Latest News

My FUTO Story - #7

Well, most of us have had the opportunity of going through tertiary education in a Nigerian University (government owned universities, I don’t know about private), and we all can testify to the drama (trauma in most cases). I am one of you and I survived. Here are some highlights of my time in the Federal University of Technology, Owerri (FUTO).

Physics Lecture

Three departments shared my lecture hall, workshop 3, which was more of a machine floor than a classroom. During one physics lecture, a professor of about 70 years of age and probably chasing 80 walked into lass and during the course of his dictating a note, his phone rang. He took the call and at the end of the conversation peered long at his phone as if it fell from the moon. He then announced to the class.

 “Please I just got this phone and I don’t know how to operate it. I need someone to help me”.

We spent the next half hour lecturing him on the use of phone 101. After that he continued with his lecture this time sitting down till his time was up. He got up and then said goodbye. I had just received a physics lecture.

Chemistry Lab

On the day scheduled for the practical, we arrived the lab as usual (over 600 students in a poorly ventilated and completely unequipped room). We were divided into groups of 10, making a total of 60 groups and counting. After the theory, group leaders went to pick up the apparatus needed. This particular experiment required the use of a Bunsen burner but the entire groups were given just three stoves that barely worked. Do the maths on how 60 groups were to use three stoves and submit their results within the hour. Well, trust FUTO students, we improvised and submitted on time. Some of us not even making use of the lit stove. Once again, I had conducted a chemistry practical.

Lecture Hall

This time around, we were gathered for a lecture- Engineering drawing III. We were in a much bigger auditorium. But there still was a problem (there always is a problem). The hall’s capacity is 750, but we were over 1200 students from 10 departments who were expected to attend that lecture and there we were, as many as were willing to attempt, rather than attend that class.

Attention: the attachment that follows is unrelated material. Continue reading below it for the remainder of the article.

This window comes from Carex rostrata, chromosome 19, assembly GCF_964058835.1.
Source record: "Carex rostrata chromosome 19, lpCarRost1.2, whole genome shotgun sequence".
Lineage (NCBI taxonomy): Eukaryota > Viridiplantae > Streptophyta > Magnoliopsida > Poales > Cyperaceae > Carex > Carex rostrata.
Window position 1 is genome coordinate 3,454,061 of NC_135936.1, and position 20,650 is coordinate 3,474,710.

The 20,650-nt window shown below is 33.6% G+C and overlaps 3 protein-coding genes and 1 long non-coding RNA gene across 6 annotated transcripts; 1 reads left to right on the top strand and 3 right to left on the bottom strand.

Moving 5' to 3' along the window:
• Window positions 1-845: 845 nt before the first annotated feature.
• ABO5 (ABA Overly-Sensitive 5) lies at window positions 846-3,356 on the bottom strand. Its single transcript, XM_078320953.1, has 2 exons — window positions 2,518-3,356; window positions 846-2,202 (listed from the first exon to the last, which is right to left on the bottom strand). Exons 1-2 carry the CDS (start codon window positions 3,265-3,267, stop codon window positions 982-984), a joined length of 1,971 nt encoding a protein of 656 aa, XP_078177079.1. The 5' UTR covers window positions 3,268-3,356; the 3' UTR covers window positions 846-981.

The lecturer came in for his class quite early. Annoyingly, he was from my department. He walked up to the podium, introduced whatever he was about to do, talked about the prerequisites for the course; engineering drawing  I&II, which were hell. When he was done, he turned to the board and began to draw.

He drew for 40 minutes straight without saying a word and we could barely see what he was drawing on the board. The class became a market place. But he was too engulfed in the beauty of his art work to care (he was from my department so we already knew that he loved watch himself draw). Some students who cared joined him at the podium and began to draw with him. Some jumping like frogs, others stretching their necks, wishing they were from an ostrich breed. It was a beautiful sight that I had to video the scenario.

When the board was filled with his art works, he moved aside and announced to those who had been so kind to share his stage with him, that they had five minutes and he would wipe off the board. Five minutes later, he did wipe off the board and availed himself of a fresh canvass to begin his beautiful drawings. And once again, I had just attended a lecture in engineering drawing.


This was the year, academically and otherwise. It was predominated by my extracurricular activities as a member of the Enactus FUTO team (of which is a story for another day). Although I didn’t care much for lectures, there were few classroom moments.
·        The man who came to class and dictated laplace transforms and z-transform as if we were in a GST (humanities) lecture.
·        There was fluid mechanics and heat and mass transfer where we were threatened by both lecturers (one of which was the dean of my school then).
·        There was strength of material; beautiful course, wonderful lecturers (the first so far abi?)